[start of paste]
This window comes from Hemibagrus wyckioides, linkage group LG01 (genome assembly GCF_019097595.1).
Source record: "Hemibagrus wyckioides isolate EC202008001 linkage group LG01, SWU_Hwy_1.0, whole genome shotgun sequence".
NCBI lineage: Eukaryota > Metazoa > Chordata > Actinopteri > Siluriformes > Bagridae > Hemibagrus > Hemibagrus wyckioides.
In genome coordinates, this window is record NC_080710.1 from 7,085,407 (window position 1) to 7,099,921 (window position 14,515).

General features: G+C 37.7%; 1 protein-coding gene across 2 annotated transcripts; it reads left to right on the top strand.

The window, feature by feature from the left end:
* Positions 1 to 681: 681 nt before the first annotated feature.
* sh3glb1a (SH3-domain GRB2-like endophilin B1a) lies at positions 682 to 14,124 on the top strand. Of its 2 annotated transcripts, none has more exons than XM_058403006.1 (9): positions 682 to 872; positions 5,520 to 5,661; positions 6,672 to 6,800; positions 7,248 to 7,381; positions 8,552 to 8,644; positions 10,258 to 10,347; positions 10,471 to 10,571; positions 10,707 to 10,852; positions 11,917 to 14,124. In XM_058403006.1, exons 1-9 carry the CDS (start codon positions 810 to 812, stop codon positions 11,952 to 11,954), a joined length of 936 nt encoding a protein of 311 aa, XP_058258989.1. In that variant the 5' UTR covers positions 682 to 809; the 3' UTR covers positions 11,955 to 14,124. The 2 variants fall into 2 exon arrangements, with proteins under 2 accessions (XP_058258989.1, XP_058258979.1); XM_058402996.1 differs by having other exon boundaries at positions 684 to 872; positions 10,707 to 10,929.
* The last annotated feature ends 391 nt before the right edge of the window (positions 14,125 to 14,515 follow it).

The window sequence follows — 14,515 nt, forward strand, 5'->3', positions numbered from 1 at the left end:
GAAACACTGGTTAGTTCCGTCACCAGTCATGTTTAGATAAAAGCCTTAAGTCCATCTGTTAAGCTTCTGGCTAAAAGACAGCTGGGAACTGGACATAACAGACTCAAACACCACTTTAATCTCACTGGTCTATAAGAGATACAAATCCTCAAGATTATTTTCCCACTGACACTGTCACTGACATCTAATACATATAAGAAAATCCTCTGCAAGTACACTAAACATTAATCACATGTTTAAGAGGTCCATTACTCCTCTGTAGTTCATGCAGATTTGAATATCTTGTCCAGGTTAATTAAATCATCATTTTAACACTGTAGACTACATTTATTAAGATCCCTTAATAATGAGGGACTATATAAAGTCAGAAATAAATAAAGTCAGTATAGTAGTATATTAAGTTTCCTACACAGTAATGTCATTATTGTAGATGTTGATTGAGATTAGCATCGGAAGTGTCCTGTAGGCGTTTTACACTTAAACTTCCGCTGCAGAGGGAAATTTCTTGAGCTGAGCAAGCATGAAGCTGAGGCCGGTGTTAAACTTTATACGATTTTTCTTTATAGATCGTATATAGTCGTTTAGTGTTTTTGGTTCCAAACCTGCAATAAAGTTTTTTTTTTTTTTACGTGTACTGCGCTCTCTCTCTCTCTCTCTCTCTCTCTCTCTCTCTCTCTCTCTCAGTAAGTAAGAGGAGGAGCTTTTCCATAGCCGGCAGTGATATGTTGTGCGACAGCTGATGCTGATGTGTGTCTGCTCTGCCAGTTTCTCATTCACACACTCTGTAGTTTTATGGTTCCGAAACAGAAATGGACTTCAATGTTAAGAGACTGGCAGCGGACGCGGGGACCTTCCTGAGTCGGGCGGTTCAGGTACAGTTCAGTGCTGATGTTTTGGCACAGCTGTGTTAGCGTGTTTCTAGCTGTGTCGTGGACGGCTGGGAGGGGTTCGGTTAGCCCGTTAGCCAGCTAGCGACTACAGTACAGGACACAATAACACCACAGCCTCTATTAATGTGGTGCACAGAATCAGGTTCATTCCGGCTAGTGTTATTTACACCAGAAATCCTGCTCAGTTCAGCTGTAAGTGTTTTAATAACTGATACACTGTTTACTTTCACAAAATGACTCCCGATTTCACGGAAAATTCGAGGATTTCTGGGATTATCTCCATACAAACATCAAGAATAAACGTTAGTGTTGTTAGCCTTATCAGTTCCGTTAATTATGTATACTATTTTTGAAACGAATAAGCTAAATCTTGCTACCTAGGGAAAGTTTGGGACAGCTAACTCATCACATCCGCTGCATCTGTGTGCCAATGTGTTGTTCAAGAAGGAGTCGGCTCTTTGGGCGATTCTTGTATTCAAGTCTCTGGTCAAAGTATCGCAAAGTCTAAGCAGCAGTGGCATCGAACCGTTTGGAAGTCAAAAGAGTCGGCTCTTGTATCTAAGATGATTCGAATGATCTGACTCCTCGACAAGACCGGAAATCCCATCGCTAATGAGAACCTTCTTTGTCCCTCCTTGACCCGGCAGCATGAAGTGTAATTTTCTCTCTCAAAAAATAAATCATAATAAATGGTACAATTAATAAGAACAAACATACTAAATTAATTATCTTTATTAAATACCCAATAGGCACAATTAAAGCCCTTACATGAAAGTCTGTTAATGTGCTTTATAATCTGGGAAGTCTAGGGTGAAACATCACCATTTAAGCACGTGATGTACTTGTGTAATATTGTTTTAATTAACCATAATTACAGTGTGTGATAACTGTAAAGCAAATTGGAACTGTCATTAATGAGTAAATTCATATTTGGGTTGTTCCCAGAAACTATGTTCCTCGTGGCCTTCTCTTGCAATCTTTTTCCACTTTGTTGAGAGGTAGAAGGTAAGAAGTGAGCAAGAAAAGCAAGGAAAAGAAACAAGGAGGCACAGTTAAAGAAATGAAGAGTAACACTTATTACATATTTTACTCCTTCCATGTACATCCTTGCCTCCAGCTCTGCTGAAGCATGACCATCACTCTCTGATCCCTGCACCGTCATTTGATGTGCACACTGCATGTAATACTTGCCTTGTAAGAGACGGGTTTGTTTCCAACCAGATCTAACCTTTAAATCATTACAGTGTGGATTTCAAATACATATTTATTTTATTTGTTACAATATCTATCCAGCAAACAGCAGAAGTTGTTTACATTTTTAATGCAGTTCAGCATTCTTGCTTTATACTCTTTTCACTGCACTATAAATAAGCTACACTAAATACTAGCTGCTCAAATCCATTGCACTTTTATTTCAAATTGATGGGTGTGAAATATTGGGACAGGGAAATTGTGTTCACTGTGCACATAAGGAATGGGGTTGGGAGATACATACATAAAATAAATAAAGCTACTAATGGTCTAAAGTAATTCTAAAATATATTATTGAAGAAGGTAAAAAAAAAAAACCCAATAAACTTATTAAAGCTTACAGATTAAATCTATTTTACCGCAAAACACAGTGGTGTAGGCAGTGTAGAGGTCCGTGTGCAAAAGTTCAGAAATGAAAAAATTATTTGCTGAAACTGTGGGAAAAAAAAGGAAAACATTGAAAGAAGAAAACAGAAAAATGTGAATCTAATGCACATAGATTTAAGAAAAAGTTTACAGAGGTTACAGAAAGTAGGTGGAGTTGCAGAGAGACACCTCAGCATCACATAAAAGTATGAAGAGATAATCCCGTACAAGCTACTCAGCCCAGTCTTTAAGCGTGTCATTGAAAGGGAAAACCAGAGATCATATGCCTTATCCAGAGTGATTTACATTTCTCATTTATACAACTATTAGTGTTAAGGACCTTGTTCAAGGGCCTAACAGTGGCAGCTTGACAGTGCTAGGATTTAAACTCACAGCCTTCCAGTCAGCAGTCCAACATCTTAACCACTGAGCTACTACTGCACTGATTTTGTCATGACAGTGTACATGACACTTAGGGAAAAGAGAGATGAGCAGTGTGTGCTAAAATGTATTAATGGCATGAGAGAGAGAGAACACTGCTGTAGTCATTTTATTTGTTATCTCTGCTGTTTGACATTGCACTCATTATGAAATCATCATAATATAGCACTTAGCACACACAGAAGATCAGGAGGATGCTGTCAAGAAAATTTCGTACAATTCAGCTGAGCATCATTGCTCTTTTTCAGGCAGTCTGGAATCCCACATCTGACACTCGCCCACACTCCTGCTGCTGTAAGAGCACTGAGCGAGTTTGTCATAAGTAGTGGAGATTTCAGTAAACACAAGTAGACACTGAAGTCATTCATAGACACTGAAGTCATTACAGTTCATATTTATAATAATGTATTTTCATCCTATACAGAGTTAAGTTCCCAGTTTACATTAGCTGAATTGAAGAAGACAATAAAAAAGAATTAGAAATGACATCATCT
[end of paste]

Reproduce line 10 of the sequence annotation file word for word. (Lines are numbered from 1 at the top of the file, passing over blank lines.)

The window sequence follows — 14,515 nt, forward strand, 5'->3', positions numbered from 1 at the left end: